“It’s taken me a while. The first few years out, I was more in power-play roles in Phoenix and more of a goal scorer,” he said. “Now, I am 26 and it’s taken me this long that, every night, I just have to skate and play the body and do the little things that’ll get me another shift and that’s when I might get a chance.”
A free agent this summer, he signed with the Penguins.
“It’s unbelievable. When I heard they might be interested this summer, I was kind of shocked,” he said. “They have such a good group of young players. I think they have a great mix going on right now. Anytime you can get on one of these teams and just try to fit in, it’s a real honor.”
Always productive at the AHL level, Taffe proved again this year he could rack up points in Wilkes-Barre/Scranton. However, he knows in the NHL that his role is to bring energy, be physical, defensively responsible and then chip with points whenever the opportunities appear. He knows that if he carries out those responsibilities, his role could increase, especially in the offensive zone.
“The same thing happened to me last year when I got called up toward the end of the year,” he said. “I started on the fourth line and slowly worked my way up. A lot of things happen every game. As long as you give a consistent effort, people will give you a chance.”
Taffe made a late push to remain on the Penguins’ roster during training camp, but was among the team’s final cuts. He did not let the demotion impact his outlook.
“There’s nothing you can do about that. You have to have the right attitude whenever you play in the American Hockey League,” he said. “It’s a tough league to play in. It’s one of those things where, if you keep sticking with it, I’ve seen a lot of crazy things happen over the years. It’s one of those deals where, if you play well, you’ll get a chance somewhere.”
He has not had a difficult time adjusting to the Penguins’ systems.
“No. I really enjoy the way they play with so much speed and pursuing the puck and things like that,” he said. “With the guys we have and the speed, it’s not tough. It’s just a matter of getting a little confidence for however many games you’re here for and slowly try to do a little more.”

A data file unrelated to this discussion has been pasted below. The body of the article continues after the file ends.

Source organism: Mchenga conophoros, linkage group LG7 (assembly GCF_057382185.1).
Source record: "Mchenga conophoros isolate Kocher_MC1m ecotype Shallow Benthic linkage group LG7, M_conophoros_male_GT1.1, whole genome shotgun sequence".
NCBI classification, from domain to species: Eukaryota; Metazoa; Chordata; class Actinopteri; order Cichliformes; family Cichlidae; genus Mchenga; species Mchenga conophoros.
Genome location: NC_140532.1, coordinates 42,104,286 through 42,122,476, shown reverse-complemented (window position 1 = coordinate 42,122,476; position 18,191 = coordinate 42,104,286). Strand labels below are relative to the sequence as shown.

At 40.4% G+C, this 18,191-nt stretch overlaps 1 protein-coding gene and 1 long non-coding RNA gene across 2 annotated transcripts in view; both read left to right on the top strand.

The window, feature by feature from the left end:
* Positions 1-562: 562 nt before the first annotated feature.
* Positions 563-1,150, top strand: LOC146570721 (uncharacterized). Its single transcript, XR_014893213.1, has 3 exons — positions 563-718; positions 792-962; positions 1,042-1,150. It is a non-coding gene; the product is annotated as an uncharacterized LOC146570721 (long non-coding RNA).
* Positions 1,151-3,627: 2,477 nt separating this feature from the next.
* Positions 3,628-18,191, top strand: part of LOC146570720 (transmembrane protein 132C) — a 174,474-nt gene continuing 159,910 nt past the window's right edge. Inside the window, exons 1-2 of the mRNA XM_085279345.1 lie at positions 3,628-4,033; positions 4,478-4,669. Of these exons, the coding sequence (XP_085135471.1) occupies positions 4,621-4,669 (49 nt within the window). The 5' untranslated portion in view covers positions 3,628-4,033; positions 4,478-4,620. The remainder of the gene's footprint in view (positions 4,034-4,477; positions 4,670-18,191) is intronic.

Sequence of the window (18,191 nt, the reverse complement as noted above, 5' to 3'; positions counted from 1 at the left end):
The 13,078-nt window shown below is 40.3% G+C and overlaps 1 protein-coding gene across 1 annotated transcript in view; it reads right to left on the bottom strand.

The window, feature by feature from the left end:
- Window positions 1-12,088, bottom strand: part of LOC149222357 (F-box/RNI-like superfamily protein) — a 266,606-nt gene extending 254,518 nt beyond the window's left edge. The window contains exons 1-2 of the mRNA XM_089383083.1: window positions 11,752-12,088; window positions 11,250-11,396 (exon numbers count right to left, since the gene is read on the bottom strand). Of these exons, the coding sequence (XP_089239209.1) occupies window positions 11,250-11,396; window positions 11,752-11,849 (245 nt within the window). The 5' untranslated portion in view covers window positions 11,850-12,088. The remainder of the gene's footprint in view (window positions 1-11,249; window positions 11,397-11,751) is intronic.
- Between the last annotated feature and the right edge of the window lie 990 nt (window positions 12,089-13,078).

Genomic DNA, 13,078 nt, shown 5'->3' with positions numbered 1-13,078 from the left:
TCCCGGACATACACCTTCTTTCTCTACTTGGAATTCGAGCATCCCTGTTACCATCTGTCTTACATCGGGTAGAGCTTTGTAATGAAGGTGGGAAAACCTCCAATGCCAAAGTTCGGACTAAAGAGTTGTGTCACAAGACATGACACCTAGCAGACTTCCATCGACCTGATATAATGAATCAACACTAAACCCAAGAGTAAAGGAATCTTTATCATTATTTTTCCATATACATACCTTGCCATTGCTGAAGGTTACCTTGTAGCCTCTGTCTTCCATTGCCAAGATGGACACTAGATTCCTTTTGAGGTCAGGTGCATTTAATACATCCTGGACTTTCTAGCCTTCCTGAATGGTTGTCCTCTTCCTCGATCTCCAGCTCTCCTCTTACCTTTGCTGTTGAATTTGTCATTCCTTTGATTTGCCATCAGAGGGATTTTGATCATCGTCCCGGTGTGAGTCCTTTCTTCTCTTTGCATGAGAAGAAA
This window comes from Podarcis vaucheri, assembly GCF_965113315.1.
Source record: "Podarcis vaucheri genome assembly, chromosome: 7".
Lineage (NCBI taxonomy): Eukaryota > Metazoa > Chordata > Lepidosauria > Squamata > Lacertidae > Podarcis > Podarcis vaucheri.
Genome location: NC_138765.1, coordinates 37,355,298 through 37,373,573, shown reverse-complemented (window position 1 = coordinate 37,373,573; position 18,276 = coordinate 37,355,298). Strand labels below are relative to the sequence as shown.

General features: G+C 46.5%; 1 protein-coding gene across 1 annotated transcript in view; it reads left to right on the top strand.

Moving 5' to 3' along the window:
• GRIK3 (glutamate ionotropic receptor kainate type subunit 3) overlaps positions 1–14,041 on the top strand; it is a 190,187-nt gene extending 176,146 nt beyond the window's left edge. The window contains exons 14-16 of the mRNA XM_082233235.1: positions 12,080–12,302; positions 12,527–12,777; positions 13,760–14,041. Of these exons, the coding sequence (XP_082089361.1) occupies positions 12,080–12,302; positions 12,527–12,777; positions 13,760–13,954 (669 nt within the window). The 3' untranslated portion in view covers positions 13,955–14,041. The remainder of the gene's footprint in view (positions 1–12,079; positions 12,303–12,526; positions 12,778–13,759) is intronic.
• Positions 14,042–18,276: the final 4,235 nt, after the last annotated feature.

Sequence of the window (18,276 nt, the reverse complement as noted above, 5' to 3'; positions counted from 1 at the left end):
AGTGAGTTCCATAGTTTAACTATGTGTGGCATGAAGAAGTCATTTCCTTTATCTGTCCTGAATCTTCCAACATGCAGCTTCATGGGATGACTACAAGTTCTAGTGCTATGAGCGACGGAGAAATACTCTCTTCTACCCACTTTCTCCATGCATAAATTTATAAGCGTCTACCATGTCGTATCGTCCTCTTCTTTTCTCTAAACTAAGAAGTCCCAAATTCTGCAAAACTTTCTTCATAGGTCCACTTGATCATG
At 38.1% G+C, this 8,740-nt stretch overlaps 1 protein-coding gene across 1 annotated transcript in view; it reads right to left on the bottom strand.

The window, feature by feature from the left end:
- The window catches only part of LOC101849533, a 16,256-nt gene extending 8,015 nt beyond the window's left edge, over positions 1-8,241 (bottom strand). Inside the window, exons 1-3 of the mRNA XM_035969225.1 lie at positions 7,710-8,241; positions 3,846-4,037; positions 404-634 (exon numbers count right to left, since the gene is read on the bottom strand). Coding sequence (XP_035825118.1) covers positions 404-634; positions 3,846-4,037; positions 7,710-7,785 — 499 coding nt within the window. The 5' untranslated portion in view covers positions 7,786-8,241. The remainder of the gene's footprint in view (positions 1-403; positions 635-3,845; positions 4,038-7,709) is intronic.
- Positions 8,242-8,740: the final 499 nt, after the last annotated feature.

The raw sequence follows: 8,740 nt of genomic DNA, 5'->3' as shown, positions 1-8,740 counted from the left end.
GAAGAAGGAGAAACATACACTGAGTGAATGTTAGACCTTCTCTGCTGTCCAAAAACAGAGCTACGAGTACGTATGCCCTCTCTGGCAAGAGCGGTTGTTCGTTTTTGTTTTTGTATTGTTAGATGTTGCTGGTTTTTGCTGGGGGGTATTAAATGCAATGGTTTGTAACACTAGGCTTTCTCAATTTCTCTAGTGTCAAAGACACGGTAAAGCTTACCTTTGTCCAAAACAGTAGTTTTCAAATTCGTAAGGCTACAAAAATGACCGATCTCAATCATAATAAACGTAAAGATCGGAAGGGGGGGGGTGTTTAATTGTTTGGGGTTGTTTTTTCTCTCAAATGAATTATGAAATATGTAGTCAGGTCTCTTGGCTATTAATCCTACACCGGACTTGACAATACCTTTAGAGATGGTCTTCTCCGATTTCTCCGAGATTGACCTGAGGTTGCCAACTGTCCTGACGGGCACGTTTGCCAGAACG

And, Taffe is getting more comfortable on the ice with the Penguins.
“It’s always nerve-wracking to be in a new environment. The guys were great during training camp,” he said. “I got sent down for a while there, but came back. It gets better every day. There’s a great team group here that shows a lot of respect.”
He wants to continue his hard work on and off the ice because he knows those efforts don’t go overlooked within the Penguins’ organization.
“I think that shows a lot about the organization,” he said. “I think it’s good for the farm team and the guys coming up, it shows them that, if you work hard and stick to it and do what you can, you’ll get an opportunity.”
Taffe is paying attention to the World Junior Championships as well. He played for Team USA in the 2000 and ’01 tournaments – leading the Americans in points in ’00.
“It was great. It was a lot of fun,” he said. “No one follows that tournament as much as the Canadians do, but I do check on it a little bit. I’ll read up on it.”
And, he would like to represent his country again in the future.
“Growing up, I was on all the U.S. teams, so you never know when your last chance to play for your country is going to be, so it’s always an honor if you get selected for something like that,” he said. “Hey, I’d be more than thrilled if got selected for something like that in the future.”